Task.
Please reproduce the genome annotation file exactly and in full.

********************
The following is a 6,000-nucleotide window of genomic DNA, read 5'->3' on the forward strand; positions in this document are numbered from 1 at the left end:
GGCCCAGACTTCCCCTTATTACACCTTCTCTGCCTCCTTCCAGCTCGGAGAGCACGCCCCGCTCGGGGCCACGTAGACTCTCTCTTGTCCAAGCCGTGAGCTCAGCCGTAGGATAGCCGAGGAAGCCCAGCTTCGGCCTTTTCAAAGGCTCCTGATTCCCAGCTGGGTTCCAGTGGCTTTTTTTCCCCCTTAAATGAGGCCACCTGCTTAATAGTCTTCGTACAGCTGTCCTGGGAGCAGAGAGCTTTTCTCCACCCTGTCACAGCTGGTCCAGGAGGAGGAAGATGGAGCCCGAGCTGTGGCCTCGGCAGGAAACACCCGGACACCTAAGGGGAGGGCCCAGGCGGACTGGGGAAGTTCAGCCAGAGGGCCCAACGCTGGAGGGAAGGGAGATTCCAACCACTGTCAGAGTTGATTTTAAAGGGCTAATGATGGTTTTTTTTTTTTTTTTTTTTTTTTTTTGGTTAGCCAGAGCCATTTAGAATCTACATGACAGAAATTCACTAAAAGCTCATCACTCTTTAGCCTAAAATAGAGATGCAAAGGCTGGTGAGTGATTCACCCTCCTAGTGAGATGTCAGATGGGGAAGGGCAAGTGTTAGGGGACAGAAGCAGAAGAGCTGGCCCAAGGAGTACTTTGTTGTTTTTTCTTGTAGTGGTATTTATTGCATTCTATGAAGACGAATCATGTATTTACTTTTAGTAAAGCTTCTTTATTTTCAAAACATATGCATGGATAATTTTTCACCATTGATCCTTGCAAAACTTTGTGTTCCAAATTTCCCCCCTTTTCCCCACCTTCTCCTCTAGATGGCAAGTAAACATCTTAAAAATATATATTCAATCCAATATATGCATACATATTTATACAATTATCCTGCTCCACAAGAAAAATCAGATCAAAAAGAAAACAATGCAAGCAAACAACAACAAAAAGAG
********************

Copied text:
The following is a 6,000-nucleotide window of genomic DNA, read 5'->3' on the forward strand; positions in this document are numbered from 1 at the left end:
GGCCCAGACTTCCCCTTATTACACCTTCTCTGCCTCCTTCCAGCTCGGAGAGCACGCCCCGCTCGGGGCCACGTAGACTCTCTCTTGTCCAAGCCGTGAGCTCAGCCGTAGGATAGCCGAGGAAGCCCAGCTTCGGCCTTTTCAAAGGCTCCTGATTCCCAGCTGGGTTCCAGTGGCTTTTTTTCCCCCTTAAATGAGGCCACCTGCTTAATAGTCTTCGTACAGCTGTCCTGGGAGCAGAGAGCTTTTCTCCACCCTGTCACAGCTGGTCCAGGAGGAGGAAGATGGAGCCCGAGCTGTGGCCTCGGCAGGAAACACCCGGACACCTAAGGGGAGGGCCCAGGCGGACTGGGGAAGTTCAGCCAGAGGGCCCAACGCTGGAGGGAAGGGAGATTCCAACCACTGTCAGAGTTGATTTTAAAGGGCTAATGATGGTTTTTTTTTTTTTTTTTTTTTTTTTTTGGTTAGCCAGAGCCATTTAGAATCTACATGACAGAAATTCACTAAAAGCTCATCACTCTTTAGCCTAAAATAGAGATGCAAAGGCTGGTGAGTGATTCACCCTCCTAGTGAGATGTCAGATGGGGAAGGGCAAGTGTTAGGGGACAGAAGCAGAAGAGCTGGCCCAAGGAGTACTTTGTTGTTTTTTCTTGTAGTGGTATTTATTGCATTCTATGAAGACGAATCATGTATTTACTTTTAGTAAAGCTTCTTTATTTTCAAAACATATGCATGGATAATTTTTCACCATTGATCCTTGCAAAACTTTGTGTTCCAAATTTCCCCCCTTTTCCCCACCTTCTCCTCTAGATGGCAAGTAAACATCTTAAAAATATATATTCAATCCAATATATGCATACATATTTATACAATTATCCTGCTCCACAAGAAAAATCAGATCAAAAAGAAAACAATGCAAGCAAACAACAACAAAAAGAG